What is hacking and how its works
Posted: Jul 01, 2020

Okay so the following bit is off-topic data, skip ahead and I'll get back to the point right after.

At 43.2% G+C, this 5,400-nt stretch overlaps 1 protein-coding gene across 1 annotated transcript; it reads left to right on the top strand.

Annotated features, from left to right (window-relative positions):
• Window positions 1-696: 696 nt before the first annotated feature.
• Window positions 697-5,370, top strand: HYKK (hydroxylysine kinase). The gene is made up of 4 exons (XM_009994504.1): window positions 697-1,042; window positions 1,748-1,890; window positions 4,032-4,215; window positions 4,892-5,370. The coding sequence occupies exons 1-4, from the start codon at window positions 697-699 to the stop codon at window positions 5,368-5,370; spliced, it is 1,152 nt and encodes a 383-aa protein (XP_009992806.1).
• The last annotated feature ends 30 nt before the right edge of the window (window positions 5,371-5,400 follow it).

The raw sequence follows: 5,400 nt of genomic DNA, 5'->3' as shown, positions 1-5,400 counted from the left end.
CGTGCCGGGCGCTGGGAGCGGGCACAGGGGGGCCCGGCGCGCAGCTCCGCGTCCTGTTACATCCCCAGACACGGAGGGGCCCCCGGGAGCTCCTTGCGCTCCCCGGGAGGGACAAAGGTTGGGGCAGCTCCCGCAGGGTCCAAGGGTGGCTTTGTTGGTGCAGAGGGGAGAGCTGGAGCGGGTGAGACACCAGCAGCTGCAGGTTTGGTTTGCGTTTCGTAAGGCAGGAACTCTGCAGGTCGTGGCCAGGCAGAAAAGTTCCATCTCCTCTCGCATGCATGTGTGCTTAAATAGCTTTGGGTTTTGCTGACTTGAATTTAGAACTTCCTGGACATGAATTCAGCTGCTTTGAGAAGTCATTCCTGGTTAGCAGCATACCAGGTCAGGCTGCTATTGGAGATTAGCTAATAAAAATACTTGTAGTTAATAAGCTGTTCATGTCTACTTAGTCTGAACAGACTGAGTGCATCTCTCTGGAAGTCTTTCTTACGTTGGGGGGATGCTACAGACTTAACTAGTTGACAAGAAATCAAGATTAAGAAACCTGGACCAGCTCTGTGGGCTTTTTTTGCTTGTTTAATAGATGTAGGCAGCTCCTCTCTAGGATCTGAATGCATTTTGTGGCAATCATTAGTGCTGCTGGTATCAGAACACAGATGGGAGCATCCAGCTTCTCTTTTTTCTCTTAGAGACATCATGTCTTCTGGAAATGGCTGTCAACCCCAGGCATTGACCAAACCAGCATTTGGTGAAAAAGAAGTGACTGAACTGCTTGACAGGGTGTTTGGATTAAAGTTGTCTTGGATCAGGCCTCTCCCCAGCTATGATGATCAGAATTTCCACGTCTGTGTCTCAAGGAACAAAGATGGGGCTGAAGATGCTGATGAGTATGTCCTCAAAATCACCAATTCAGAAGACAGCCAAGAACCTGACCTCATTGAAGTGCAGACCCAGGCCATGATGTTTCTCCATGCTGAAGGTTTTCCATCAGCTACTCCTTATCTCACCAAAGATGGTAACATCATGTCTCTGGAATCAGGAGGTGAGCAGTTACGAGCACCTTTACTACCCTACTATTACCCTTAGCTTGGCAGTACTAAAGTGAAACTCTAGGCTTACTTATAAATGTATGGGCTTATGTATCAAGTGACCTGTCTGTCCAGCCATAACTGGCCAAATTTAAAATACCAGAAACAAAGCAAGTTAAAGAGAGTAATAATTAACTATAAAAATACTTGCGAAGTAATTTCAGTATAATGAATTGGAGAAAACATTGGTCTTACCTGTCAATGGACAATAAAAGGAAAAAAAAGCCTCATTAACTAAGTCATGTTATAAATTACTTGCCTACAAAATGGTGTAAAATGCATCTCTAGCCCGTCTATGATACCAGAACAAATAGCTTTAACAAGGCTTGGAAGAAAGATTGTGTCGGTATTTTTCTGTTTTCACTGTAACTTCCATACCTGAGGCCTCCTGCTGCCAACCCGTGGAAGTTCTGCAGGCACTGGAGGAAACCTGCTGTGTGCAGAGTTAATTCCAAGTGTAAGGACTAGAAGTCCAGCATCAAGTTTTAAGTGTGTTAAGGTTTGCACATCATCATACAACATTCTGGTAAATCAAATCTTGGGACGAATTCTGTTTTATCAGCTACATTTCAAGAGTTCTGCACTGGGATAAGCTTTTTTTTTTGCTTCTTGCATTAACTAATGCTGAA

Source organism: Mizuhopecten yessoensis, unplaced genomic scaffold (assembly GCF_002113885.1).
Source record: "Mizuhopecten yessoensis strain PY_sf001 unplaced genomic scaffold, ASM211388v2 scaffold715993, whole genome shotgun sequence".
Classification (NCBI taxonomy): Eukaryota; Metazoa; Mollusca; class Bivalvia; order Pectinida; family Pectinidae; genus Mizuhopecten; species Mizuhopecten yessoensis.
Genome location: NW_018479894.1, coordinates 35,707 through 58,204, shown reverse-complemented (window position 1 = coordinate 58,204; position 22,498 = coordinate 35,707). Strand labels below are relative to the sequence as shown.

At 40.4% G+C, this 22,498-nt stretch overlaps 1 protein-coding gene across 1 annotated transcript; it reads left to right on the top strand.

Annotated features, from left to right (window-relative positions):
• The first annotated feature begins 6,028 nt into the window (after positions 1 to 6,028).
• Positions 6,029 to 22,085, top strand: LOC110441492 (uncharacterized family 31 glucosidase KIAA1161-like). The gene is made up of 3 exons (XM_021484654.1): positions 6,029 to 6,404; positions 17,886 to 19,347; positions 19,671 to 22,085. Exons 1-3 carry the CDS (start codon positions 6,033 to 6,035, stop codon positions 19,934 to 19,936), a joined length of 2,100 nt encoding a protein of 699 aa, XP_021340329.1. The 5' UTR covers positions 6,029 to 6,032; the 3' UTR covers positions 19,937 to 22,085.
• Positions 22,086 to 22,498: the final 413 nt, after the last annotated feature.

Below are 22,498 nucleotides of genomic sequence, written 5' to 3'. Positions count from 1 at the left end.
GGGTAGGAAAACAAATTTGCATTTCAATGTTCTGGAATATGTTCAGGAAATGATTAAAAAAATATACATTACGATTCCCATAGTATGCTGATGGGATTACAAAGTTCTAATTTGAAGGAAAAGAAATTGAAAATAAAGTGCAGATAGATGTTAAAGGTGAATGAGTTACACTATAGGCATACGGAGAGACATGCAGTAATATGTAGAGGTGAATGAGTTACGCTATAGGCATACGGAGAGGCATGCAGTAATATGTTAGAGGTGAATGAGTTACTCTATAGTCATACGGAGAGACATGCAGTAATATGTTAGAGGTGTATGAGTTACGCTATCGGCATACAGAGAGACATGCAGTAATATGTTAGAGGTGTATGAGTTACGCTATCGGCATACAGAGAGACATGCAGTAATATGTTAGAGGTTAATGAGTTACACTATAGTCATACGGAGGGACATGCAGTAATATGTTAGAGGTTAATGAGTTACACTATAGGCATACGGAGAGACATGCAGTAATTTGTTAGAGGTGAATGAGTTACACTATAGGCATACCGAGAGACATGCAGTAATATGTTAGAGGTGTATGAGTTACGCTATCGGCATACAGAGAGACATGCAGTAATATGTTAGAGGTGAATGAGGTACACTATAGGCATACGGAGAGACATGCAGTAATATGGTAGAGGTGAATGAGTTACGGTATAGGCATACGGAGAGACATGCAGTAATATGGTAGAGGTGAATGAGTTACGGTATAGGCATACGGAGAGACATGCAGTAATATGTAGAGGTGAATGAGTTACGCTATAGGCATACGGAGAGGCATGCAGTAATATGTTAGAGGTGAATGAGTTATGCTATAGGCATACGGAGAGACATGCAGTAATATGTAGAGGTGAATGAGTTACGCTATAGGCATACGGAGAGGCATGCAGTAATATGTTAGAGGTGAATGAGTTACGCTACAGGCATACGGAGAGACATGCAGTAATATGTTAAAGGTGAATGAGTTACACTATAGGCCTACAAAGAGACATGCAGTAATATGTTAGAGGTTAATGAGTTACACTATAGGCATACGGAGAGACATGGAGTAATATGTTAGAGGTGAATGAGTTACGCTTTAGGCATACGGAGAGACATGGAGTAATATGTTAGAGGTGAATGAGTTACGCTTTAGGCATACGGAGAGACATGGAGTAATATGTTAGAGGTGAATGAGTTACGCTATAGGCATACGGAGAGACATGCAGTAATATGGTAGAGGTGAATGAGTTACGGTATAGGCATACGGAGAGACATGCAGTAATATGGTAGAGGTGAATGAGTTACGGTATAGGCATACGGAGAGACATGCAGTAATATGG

What is Hacking, Anyway? "Hacking," which originates from a Germanic word meaning "to cut in pieces," is the process of compiling information (or anything, really) together in a novel way that results in something interesting or useful. In a computer context, the word originated with a positive connotation—for example, Steve Wozniak, one of Apple’s original founders, was an exceptional hacker. If someone want to became hacker then you learn some things in bigning number one is computer skills how to access internet.how internet works,what is doss comande and how its work,what is rigestry and how to edit rigestry and second thing programming language skills,networking skills,Third is database skills like what is database and how its work.Hacker reads the structure of any app in which their interist they read the structure so carefully that they detect the weakness of the app and hit their security Note:There are numbers of hacker.Here are most common terms used to describe hacker and what they do. White Hat White hat hackers operate ethically as penetration testers. They have full, contractual permission to try and compromise a system, and operate legally. Their goal is to find system vulnerabilities and improve system security. Black Hat These hackers are the typical hoodie-wearing midnight hackers depicted in the media. They operate illegally, and exploit systems for some kind of personal gain. Grey Hat Grey hat hackers operate on the fence. Most of the time, they hack with good intentions, but might not have approached the hack in a totally ethical or legal way. Why Do People Hack? Hacking mostly has a bad connotation—but hacker motives vary across the black, white, and grey spectrum. Here are the most common motives behind hackers. Quick Money Hackers are often motivated by obtaining stolen credit card information or selling breached information online. Hacktivism Hacktivism is the use of hacking techniques to leverage political activism. Hacktivists often manipulate sites and networks as a form of protest. This usually looks like a distributed denial of service (DDoS) attack, which disrupts network access. Anonymous is a famous hacktivist group. National Security/Cyberwarfare Stuxnet is a widely known example of a national security backed hacking strategy. Stuxnet is a computer worm that attacked Iranian nuclear facilities. The worm is presumed to be a joint effort between American and Israeli intelligence agencies. National cyber hacks tend to be extremely successful, as their teams have the resources and patience to find vulnerabilities and exploit them. Improve Security Systems As touched on earlier, penetration testers or white hats hack systems to test vulnerabilities to improve security. For Fun? Many hackers hack simply because they can. For some people, hacking is like a hobby—as with most pursuits, it’s another reason to connect with a community of like-minded individuals. There Are Two Main Types of Hacks Hacking strategies fall into one of two categories, regardless of what shade a hacker’s hat is. Category 1: Zero-Day The first category of hacks are never-seen-before vulnerabilities, also known as zero-day vulnerabilities. They are the most damaging because they are not patched. Security teams do not know how to defend against them, and often don't even realize a system has been compromised. The hackers behind these attacks are highly-skilled, scary-smart hackers. For the most part, hackers "save" these attacks for something that has a huge financial return. Zero-day attacks are usually carried out on multinational businesses or national security systems. Heartbleed was a zero-day exploit publicized in 2014 against Linux servers. (For those of you thinking, "it's ok, I use Mac/Windows," Linux servers comprise nearly 96.6% of public internet servers.) Shockingly, there is no way of knowing how many people knew about and used the exploit before it was made public—and the code that Heartbleed exploited was introduced three years before its vulnerabilities were ever publicized. Category 2: Everything Else The majority of present day hacks use code that has been written by someone else and released into the wild. This kind of hacker is often called a script kiddie—they use pre existing software to launch attacks and don’t have much, if any, programming expertise. A script kiddie process looks like this: Downloads a malicious code or script Targets it at someone or something on the internet they don't like Hits "run" These hacks are fairly easy to defend against if a computer is updated. "One of the most common ways 'done before' attacks are created is by watching the security updates for Windows, noticing the vulnerabilities they closed, and attacking those vulnerabilities on servers that haven't updated on time." —Nick Turner, CISO, Echosec Systems Security organizations are very good at pushing security updates once hacks have been discovered and the code is released. If a kid can find a script online, so can a security professional. corporate office windows analysts How Does Someone Hack a Computer? Here is an easy, step-by-step process for hacking a computer: Ask the operator for the password. Sign in. Seriously. Social engineering, the practice of manipulating people to divulge information, is by far the easiest method of gaining access to a computer system. Users might not intentionally give away their password—but some guile, psychology knowledge, and a touch of trickery are more than enough for hackers to get what they want. This might seem like an exaggeration ("I would never fall for that...")—but a surprising number of people willingly give their information away after viewing a well-composed phishing email. A few years ago, a hacker stole the Twitter ID @N (which is apparently valued at $50,000) through some clever phone calls. Basically, the hacker called Paypal and used social engineering tactics to obtain the victim’s last four credit card digits. He then called the victim’s website hosting company, GoDaddy, and used the credit card information to reset passwords. The hacker then held the victim’s business website hostage until the victim was forced to give up @N. Programming-based hacking is significantly harder, involving a lot of effort to find exposed vulnerabilities. Hackers exploit vulnerable code to gain full system administrative privileges. Many basic hacks require a "needle in a haystack" approach to find insecure pieces of a program's code—and not just any misbehaving code will work. It must fail in a way that benefits the hacker. Did you know?: If someone has physical access to a computer for an extended period of time, there is very little you can do to stop them from gaining data access. Hackers Seem So Cool In The Movies, Though! Hacking isn't nearly as glamorous as Hollywood portrays. It's a lot of brute force experimentation and guesswork that can take months (or more). Here is a great example of what hacking isn't. In the clip, two people are trying to defend from a hack by furiously typing while thousands of popups barrage the screen. More hands on a keyboard are not helpful, nor do most hackers advertise their presence on a system with annoying pop-ups.